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CompuPro - History

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CompuPro started out as a company call Godbout Electronics founded by one of the legends of the early micro-computer era, Bill Godbout.  Unlike some of the other S-100 computer founders Bill had quite a bit of experience in building and selling computer/electronic equipment. He started in the business working as a manager and buyer for a guy named Mike Quinn who had a legendry electronics equipment store near Oakland Airport in California. Mike's store in the early 70's was a hive of activity where pioneers in the field like Lee Felsenstein, Bob Marsh  & Gordon French (Processor Tech) , George Morrow (ThinkerToys, Morrow Designs) , Chuck Grant & Mark Greenberg (Northstar Computers) , Howard Fulmer  (Equinox-100), Brent Wright (Fulcrum)  and many others hung out.  Eventually Bill started his own mail order business in the early 1970's selling electronic experimenter kits.  He setup in the building behind Mike Quinn -- thereby always being in contact with new products, ideas and people. 
Bill started in the S-100 board business in 1976 by selling RAM memory boards out of his Godbout Electronics mail order business. His contacts and experience in getting chips fast and at good prices help him get going quickly and allowed Godbout Electronics to fill a market need for boards that Altair, IMASI and even Processor Technologies could not meet in those early days.  In the end Godbout/CopmuPro had more different types of S-100 RAM boards than anybody else in the business. All their boards were static RAM boards. As the business grew the evolved into most other S-100 board types eventually putting together complete S-100 systems. Their S-100 boxes were arguably the most solid and reliable ever made. His innovative products played a large part in the success of the S-100. Bill played a major role in setting the specs for the S-100 bus IEEE-696 standard, being one of its authors.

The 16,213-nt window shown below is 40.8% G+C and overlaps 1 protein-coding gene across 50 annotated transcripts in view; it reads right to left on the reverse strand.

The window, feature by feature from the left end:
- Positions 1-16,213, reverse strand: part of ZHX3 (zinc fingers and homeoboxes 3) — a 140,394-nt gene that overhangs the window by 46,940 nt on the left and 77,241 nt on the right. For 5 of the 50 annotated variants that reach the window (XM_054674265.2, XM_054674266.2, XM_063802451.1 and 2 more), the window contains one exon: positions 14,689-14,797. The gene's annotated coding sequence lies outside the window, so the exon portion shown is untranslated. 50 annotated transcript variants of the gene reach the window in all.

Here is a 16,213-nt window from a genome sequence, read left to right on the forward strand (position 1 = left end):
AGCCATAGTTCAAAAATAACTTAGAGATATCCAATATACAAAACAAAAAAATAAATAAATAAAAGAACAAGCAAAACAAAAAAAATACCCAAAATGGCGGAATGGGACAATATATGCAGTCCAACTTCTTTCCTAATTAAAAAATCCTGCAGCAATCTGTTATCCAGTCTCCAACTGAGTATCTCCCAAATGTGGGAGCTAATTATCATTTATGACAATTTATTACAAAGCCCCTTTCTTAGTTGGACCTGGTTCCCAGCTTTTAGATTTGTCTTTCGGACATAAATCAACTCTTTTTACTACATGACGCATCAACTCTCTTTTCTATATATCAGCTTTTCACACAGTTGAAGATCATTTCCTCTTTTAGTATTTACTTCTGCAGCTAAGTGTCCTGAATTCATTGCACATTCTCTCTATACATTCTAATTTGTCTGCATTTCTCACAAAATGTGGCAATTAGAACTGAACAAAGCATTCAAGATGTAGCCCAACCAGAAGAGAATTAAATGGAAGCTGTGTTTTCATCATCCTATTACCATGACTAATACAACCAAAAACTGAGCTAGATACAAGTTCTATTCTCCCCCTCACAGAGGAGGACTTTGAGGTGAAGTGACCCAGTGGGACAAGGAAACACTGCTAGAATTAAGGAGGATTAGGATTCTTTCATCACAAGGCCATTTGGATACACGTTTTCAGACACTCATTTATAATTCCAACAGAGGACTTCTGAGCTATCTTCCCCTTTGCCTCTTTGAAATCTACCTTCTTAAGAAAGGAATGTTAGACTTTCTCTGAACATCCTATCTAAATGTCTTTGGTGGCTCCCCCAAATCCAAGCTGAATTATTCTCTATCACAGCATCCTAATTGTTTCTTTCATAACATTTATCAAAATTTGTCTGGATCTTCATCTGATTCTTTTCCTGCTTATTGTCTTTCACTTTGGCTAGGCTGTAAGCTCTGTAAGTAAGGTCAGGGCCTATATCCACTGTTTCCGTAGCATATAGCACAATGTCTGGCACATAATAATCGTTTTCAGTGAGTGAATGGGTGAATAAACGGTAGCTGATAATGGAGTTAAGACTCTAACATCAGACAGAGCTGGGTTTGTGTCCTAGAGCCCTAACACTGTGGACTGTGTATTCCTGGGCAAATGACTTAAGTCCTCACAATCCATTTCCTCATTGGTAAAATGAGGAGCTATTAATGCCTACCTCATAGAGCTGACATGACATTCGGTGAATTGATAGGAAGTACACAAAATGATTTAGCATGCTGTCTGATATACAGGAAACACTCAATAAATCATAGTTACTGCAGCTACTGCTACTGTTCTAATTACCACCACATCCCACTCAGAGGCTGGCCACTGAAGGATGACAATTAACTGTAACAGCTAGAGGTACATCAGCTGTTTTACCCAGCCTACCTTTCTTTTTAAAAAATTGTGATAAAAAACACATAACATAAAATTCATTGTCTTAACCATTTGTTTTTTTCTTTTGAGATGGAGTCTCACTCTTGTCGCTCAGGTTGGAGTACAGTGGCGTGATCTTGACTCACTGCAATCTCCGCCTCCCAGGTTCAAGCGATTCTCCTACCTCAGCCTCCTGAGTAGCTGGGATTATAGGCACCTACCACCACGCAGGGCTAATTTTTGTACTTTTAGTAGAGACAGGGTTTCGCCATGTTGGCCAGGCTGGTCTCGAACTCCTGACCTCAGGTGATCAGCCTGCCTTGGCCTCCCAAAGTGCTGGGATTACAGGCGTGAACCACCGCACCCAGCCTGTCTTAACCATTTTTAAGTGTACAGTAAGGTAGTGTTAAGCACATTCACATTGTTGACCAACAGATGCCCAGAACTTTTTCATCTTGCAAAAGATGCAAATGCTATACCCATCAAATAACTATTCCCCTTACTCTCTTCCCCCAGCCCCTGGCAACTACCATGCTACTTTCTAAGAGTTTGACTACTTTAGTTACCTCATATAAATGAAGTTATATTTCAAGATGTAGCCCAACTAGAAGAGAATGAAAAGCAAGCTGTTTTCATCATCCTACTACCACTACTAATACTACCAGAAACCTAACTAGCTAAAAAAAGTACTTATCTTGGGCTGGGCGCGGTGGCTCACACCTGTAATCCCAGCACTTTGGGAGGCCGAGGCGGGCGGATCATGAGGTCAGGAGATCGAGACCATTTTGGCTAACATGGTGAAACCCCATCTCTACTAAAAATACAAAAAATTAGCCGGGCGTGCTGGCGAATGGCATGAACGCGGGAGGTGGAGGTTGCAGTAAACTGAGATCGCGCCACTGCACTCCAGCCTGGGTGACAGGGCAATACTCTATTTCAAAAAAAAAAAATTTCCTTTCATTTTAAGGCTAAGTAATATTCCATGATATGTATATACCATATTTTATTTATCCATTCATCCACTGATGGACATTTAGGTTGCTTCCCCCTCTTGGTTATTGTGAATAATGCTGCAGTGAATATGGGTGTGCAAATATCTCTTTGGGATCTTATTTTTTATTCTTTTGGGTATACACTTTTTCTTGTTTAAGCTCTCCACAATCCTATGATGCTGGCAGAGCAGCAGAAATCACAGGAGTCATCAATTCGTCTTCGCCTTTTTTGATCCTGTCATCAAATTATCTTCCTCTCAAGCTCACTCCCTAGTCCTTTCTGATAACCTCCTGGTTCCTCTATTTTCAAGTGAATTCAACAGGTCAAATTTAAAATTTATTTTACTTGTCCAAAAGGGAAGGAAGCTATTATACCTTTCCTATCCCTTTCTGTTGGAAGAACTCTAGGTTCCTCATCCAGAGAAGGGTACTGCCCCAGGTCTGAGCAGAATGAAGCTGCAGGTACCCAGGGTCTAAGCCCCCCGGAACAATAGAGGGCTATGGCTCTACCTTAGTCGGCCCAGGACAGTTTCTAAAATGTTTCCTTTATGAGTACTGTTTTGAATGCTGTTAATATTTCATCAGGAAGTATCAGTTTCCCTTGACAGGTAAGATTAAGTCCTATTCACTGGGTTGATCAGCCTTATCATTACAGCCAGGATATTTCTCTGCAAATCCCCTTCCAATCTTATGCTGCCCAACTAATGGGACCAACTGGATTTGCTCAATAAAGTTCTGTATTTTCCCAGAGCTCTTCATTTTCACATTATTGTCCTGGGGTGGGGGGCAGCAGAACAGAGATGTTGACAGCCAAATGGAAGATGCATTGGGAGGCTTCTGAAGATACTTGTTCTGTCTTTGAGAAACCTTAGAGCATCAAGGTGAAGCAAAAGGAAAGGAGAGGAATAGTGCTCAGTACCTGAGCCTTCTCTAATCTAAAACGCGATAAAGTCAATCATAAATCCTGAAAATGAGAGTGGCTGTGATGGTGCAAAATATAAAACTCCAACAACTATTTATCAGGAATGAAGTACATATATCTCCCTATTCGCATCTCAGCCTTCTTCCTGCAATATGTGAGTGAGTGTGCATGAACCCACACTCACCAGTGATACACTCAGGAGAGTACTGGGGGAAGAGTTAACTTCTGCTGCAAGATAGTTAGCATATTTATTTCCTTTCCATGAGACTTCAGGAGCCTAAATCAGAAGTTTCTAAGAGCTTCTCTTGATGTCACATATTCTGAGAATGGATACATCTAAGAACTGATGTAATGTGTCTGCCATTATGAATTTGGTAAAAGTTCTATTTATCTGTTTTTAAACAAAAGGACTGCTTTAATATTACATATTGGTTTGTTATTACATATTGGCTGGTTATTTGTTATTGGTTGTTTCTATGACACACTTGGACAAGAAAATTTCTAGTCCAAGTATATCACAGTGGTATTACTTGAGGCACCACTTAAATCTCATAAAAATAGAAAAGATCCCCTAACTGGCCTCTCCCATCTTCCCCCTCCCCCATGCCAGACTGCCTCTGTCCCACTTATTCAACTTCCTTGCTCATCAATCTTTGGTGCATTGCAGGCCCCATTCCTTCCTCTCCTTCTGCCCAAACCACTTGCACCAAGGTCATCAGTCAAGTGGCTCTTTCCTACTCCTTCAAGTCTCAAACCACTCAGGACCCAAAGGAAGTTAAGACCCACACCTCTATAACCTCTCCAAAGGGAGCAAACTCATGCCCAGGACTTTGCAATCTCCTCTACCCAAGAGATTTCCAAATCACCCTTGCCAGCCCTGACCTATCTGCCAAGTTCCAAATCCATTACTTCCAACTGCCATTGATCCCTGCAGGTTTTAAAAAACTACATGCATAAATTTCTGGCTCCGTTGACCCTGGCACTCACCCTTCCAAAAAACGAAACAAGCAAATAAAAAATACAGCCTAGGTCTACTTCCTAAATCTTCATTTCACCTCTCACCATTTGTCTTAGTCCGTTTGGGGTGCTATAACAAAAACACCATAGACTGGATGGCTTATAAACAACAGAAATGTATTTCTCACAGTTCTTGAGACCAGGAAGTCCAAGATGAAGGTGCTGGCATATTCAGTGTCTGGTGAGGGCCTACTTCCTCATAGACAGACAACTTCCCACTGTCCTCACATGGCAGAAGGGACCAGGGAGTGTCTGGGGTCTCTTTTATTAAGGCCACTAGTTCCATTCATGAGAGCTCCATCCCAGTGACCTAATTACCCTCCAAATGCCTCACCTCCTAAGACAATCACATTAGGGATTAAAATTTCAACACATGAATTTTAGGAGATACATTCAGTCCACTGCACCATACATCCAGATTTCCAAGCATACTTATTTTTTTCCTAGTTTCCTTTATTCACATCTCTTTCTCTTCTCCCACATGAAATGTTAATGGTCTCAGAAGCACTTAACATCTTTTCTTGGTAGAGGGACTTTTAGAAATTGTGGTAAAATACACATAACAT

8-16 Box

CompuPro made a number of complete systems over the years.  The CompuPro 8/16 came in various forms of capability and probably represented the best example of a S-100 boards cooperating with each other. It was one of the last commercial systems to come out for the S-100 bus. There are still some of these boxes around still working! At a late point in the companies history CompuPro started to call themselves Viasyn.  Late boards were labeled with this name.

The CompuPro 8/16 was probably the last commercial system to come out for the S-100 that was marketed to both hobbyists and commercial users in the mid to  late 1980s.  However like Cromemco, Compupro designed and sold even more advanced systems based on the S-100 bus to commercial users up until they went out of business in 1990/91. These systems were of little interest to hobbyists because of their extreme cost, and the fact they were primarily designed to support connections to multiple users each working at a “dumb terminal”.

A note of caution: some of the later Viasyn boards and systems were run without the voltage regulators on the boards. Instead, 5V was supplied on a non-standard S-100 bus.  If you put these boards into a standard S-100 system without the regulators reattached, you will fry the board IC's.

Some notes about CompuPro Boards.